To assess safety, satisfaction, and overall adherence of a center-based cardiac rehabilitation (CBCR) program for cancer survivors at increased cardiovascular (CV) risk, compared to community-based exercise training (CBET).
The CORE study was a single-center, prospective, randomized controlled trial enrolling cancer survivors exposed to cardiotoxic cancer treatment and/or with previous CV disease. Participants were randomized to an 8-week CBCR program or CBET, twice a week. Overall feasibility (consent, retention, and completion rates), intervention adherence (percentage of exercise sessions attended), and safety were assessed. Adverse events (AEs) were registered, and participants’ satisfaction was measured at the end of the study.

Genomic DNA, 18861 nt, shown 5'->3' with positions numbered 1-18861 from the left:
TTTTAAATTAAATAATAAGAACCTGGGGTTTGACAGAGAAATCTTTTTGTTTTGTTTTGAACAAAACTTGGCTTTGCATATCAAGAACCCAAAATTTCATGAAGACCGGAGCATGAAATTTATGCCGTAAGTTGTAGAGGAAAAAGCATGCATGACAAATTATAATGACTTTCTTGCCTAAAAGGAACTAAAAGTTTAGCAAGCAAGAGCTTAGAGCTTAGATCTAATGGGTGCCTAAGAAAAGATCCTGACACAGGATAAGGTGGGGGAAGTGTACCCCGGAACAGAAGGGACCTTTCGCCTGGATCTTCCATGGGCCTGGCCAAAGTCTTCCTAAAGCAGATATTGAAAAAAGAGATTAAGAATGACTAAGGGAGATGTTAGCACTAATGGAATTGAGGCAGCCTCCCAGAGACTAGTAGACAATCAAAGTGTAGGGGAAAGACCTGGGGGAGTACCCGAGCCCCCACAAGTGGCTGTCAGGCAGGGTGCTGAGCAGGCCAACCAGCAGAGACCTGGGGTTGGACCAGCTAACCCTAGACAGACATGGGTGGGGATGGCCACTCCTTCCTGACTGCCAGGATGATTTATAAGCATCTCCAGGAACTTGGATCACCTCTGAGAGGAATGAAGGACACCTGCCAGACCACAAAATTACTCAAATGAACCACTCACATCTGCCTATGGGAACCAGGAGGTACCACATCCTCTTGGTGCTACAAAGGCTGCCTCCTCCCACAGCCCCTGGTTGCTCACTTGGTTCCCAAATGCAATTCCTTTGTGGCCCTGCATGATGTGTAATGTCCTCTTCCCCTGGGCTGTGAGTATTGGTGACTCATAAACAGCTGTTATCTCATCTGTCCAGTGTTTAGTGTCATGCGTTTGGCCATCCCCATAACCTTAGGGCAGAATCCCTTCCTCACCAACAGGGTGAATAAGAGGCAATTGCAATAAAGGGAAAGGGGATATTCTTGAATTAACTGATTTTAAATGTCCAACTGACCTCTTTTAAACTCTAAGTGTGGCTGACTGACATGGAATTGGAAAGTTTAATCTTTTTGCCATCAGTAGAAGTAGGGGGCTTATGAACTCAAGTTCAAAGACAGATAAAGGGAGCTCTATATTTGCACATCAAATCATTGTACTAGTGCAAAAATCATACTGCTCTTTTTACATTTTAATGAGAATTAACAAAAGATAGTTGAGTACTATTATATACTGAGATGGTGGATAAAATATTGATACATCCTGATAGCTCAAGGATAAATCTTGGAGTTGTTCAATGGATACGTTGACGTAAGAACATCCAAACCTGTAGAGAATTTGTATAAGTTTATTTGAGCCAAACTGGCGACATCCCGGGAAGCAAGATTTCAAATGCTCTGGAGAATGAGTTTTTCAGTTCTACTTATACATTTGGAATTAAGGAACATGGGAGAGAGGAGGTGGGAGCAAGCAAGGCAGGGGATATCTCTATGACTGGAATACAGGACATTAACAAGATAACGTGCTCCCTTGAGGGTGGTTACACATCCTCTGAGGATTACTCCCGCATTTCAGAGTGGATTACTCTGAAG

Eighty out of 116 potentially eligible individuals were included; consent rate was 72.4%, and 77 (96.2%) started the study (retention rate 100% in CBCR vs 92.5% in CBET); completion rate was 92.5%. Intervention adherence was higher in CBCR (90.3 ± 11.8% vs 68.4 ± 22.1%, p < 0.001). Exercise-related AEs were mainly related to musculoskeletal conditions in both groups (7 in CBCR vs 20 in CBET, p < 0.001), accounting for exercise prescription modification in 47 sessions (18 (3.3%) in CBCR vs 29 (7.2%) in CBET, p = 0.006), none motivating exercise discontinuation. No participants reported major CV events. Overall, the satisfaction with the different aspects of the programs (e.g., expectations, monitoring) was higher in the CBCR.
This exploratory analysis of the CORE trial suggests that both exercise-based interventions are feasible and safe in this setting. The higher intervention adherence and patient satisfaction in CBCR suggest that this comprehensive approach could be of interest in this population.